Public Works Department (Western Australia)

From Wikipedia, the free encyclopedia
Jump to: navigation, search
Public Works Department
Agency overview
Formed 1 January 1901
Dissolved 1 January 1985
Superseding agency Building Management Authority
Jurisdiction Government of Western Australia

History[edit]

The Public Works Department (P.W.D.) is a now defunct government instrumentality of Western Australia which was charged with providing and maintaining public infrastructure such as dams, water supplies, schools, hospitals, harbours and other public buildings. The department is no longer operational, having its responsibilities re assigned to numerous other departments and corporate entities.

The history of the department is difficult to accurately describe given the broad range of tasks performed by the department and also the evolutionary development of the organisation. The Department was instrumental in the success of Western Australia, aiding in transforming it from a colonial settlement to a prosperous state. Given the remoteness of Western Australia, the importance of the P.W.D. with its self-sufficient design and construction skills will probably never be fully appreciated.

Pre P.W.D.[edit]

Construction of infrastructure in the Swan River colony was originally overseen by Henry Willey Reveley,[1][2] an English civil engineer. Reveley arrived at the colony in 1829 and was initially employed without pay, however in 1830 the matter was raised and a salary awarded retrospectively. He continued in this position until 1839, completing structures such as the Round House in Fremantle and the Old Perth Courthouse in Perth using convict and military labour, along with contract labour. He was also involved with building roads and bridges, jetties and tunnels.

Reveley's position was downgraded after his departure and his replacement, Henry Trigg, was given the title of Superintendent of Public Works. He held this role from 1839 until 1851, with most of his early work focused on jetties, The Perth Causeway and the Rottnest Island settlement.

Henry Trigg was succeeded as Superintendent of Public Works in 1851 by James Austin. Austin served for two years until 1853 when he resigned and was replaced by Richard Roach Jewell who was given the title Clerk of Works of the Colonial Works Office, where he served until he retired in 1884. James Manning was also made a Clerk of Works and worked in parallel with Jewell, who worked in Perth while Manning worked from Fremantle. Jewell had been promoted to Superintendent of Public Works before he retired and in 1880 the department was called the Works and Railways Department.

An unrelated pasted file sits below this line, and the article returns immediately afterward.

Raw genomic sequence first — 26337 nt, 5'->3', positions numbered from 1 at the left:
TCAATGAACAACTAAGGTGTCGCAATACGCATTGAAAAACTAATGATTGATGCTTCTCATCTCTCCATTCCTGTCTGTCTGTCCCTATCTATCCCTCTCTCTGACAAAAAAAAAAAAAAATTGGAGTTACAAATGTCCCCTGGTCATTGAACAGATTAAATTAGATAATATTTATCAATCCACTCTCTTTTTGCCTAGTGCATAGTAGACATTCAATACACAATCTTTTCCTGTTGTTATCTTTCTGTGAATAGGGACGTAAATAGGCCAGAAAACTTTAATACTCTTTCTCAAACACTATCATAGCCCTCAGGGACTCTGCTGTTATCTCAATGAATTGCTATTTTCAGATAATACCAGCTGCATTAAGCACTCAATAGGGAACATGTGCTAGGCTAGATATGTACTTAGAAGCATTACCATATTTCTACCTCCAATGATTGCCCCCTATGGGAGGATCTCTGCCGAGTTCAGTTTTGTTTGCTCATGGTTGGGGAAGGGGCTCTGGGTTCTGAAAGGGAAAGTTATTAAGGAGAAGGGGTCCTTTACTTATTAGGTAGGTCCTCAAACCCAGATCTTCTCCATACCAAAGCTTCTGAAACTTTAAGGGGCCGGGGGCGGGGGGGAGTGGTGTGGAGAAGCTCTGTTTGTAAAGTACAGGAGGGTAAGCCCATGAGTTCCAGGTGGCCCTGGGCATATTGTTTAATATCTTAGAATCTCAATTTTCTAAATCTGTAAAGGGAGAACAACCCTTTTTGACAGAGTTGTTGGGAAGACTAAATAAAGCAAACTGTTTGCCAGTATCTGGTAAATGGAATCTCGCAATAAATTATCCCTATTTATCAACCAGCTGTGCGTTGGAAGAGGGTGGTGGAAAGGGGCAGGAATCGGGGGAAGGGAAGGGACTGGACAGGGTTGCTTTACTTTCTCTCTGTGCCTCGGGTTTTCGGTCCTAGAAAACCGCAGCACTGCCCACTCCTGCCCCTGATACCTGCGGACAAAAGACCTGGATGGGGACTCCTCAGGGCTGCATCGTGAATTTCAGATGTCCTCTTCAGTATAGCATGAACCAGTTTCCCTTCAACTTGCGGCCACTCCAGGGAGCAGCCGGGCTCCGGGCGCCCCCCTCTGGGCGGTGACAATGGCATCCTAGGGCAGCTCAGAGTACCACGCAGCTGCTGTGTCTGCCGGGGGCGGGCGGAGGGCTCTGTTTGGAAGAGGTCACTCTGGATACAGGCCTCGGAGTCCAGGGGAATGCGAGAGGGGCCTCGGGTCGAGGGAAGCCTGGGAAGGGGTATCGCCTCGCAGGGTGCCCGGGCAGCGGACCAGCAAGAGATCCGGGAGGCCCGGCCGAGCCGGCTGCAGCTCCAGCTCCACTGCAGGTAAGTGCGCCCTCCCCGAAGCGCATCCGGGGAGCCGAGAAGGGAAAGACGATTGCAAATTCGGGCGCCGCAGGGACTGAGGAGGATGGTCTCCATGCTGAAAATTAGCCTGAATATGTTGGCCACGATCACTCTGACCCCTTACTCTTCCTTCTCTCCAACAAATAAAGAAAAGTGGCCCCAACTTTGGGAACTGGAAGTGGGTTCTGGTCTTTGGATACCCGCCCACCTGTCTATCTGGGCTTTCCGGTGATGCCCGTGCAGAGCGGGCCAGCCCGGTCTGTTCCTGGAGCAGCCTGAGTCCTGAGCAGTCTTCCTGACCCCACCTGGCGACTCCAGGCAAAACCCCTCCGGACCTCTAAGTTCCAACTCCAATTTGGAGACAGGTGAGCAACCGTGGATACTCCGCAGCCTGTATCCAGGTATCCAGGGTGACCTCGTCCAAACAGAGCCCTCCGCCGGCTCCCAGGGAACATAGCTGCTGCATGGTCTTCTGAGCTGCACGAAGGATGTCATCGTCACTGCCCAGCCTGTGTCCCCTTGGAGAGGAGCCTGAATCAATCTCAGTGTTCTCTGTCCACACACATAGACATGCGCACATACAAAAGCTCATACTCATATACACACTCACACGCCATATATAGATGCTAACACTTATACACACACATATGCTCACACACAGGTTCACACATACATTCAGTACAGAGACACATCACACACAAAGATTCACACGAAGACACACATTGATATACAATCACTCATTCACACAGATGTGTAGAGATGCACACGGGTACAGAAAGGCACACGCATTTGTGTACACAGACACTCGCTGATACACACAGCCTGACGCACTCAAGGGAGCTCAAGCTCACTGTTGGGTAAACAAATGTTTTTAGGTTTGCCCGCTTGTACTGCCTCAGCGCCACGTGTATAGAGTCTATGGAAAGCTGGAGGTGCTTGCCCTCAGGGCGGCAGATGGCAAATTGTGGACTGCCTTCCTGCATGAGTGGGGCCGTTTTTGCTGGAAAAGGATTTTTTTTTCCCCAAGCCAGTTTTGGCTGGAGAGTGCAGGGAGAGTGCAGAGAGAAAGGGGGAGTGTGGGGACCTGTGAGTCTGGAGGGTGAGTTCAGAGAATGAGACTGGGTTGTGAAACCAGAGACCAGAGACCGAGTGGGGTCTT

Recommendations made in 1884 were implemented in 1885 which resulted in John Arthur Wright being appointed as Director of Public Works and Engineer in Chief. George Temple-Poole was made the Superintendent of Works and Clayton T. Mason was made General Manager of Railways and Maintenance Engineer. Upon Wright's resignation in 1889 it was decided to split the Works and Railways with Mason becoming Acting Commissioner of Railways and Poole becoming Acting Director of Public Works. In 1891 C. Y. O'Connor arrived in Perth to take up the role of Engineer in Chief.

Formation of the Department[edit]

The first head of the PWD, Charles Yelverton O'Connor

The department started on 1 January 1901 with O'Connor as the Engineer in Chief having succeeded the Department of Works & Buildings.

Leaders[edit]

Engineer in Chief:

Director of Public Works

Department Buildings[edit]

For a considerable time the department was housed in buildings adjacent to and extending west from The Barracks Arch in Perth.

In 1966 both the P.W.D. and Metropolitan Water Board moved into new office accommodation at Dumas House, on Kings Park Road in West Perth.

Mechanical and Electrical workshops of the P.W.D. were located for a long time in the former Jewell St in East Perth. Another major workshop was in Welshpool. Most country towns had depots and offices designed to service staff based regionally, which were built to cater for the specific tasks of the workforce.

End of an era[edit]

The Public Works Department became the Building Management Authority on 1 January 1985.

Responsibilities[edit]

Agriculture[edit]

The three supposed rabbit-proof fences were initially constructed by the Agriculture Department but after inspections of 465 miles (748 km) of completed fence a decision was made that it was generally substandard so the construction was handed over to the P.W.D. in 1904. The department needed to strengthen 145 miles (233 km) of the fence before resuming construction. The project was overseen by Richard John Anketell who set up a workforce comprising nine construction parties, 189 camels and 128 horses.

The P.W.D. was also responsible for providing mechanical and electrical services to numerous agricultural research stations based remotely around Western Australia. The department also built and maintained the Camballin Irrigation Scheme which was constructed to grow rice in the Kimberley, as well as numerous other irrigation infrastructure around the state.